I enjoyed your article on where to move [when climate change gets more serious]; good to see some frankness. There is, however, one other bit of research possible. The Hadley Climate Centre in England has developed Regional Climate Modeling. You can get the software on a DVD and run your own area on your computer.
I love your website, but can’t believe you’re letting the Pacific Research Institute advertise in your space. I clicked over and now I’m having trouble choosing between their books on Jimmy Carter (“our worst ex-president”), various EPA blunders and waste, and how drug companies really won’t benefit from prescription drug coverage.
Sure PRI is just an advertiser, but I’m sure most like me see an implied endorsement when they advertise with you. Please give them the boot.
Editor’s note: Grist has an open-door policy when it comes to accepting ads. As our advertising policy states, “We believe our readers are discerning enough to evaluate the claims made by ads. If they’re capable of ignoring our bad puns, certainly they can ignore ads they don’t like.”
Re: Pussy Galore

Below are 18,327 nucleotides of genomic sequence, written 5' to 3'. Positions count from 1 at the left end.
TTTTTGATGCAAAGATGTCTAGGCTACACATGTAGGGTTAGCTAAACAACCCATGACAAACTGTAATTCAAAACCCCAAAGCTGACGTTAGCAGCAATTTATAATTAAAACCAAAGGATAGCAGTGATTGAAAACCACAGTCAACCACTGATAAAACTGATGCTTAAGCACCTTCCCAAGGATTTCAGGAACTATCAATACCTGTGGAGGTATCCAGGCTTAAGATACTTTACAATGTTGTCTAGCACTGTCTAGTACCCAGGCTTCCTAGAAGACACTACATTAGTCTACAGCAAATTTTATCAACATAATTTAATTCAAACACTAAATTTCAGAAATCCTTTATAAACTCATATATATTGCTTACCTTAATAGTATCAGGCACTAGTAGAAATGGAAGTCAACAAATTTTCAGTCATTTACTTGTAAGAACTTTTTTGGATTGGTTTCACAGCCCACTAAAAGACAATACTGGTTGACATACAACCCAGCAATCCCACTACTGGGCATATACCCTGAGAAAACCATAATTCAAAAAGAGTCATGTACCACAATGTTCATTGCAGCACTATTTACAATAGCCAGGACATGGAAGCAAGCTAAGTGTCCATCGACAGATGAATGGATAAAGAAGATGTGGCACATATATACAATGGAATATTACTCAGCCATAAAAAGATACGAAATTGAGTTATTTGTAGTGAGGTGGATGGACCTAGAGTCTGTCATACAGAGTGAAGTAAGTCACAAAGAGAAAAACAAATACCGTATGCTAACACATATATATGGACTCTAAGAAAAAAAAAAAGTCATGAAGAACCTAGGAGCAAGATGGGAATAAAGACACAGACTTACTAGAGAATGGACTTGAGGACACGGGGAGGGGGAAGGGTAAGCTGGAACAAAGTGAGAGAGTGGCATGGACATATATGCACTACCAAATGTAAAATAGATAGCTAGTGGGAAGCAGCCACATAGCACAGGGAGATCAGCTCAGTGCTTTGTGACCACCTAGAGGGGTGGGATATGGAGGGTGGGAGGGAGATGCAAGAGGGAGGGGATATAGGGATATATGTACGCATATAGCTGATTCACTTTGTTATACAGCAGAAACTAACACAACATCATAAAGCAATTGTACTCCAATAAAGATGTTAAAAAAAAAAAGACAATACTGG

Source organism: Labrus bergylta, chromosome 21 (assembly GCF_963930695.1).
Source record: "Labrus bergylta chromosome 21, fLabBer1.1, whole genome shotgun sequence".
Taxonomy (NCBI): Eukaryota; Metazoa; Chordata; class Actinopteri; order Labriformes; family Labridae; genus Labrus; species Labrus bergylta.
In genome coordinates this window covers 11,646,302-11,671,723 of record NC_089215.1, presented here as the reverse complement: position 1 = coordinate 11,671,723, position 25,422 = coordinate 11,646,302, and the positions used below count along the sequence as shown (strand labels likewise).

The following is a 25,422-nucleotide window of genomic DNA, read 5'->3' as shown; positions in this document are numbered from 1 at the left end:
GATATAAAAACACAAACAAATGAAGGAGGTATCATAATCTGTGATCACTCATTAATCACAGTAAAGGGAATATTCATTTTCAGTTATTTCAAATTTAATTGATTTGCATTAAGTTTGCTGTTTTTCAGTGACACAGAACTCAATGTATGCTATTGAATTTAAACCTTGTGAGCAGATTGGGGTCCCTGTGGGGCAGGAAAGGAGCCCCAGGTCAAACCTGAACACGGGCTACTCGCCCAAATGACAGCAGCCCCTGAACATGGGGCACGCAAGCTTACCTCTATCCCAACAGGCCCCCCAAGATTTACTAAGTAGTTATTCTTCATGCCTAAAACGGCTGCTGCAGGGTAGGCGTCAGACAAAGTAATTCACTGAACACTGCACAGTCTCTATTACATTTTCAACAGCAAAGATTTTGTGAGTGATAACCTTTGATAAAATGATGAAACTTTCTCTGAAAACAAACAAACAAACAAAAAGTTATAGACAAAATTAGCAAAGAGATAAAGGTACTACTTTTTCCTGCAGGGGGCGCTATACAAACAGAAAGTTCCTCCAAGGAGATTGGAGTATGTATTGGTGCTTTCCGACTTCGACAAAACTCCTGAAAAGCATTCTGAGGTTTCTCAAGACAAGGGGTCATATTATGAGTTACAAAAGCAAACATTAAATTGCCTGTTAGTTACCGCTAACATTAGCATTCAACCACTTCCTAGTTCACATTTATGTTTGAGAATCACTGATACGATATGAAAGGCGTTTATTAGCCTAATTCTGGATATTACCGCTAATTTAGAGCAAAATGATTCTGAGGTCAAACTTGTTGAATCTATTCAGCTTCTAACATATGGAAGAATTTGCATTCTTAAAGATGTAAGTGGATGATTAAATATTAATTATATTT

I am a loyal reader and financial supporter of your work. I appreciate the humor you bring to these issues. I was, however, offended by your “Pussy Galore” headline. No one who’s ever spent time in a boys’ high-school locker room would not understand what this is referring to — it’s not just crude but sexist too.
Michael B. Smith
I love Grist, but have to say that I’m a bit put off by the line “With an Italian hottie riding bitch” in the Grist List feature about hybrid Vespas. Please forgive me if I’m taking a tongue-in-cheek comment too seriously, but this comment (1) doesn’t speak to me as a female reader, and (2) only goes to perpetuate the objectification of women. OK, yeah, so maybe the Italian hottie could be a man, but is that the image that’s going to pop into anyone’s mind?
I love the environmental news you offer, but I could do with less male perspective. Like much of your copy, your anti-“banana hammock” Grist List entry reeks of your by-men, for-men bias. I, like many women, know that a well-sculpted man in tights is a beautiful thing.
Re: Solar Eclipsed
Don’t you dummies know the difference between silicone and silicon? Have you become more enthusiastic about silly puns than basic science?
No name provided
Editor’s note: Well, we are pretty enthusiastic about our puns …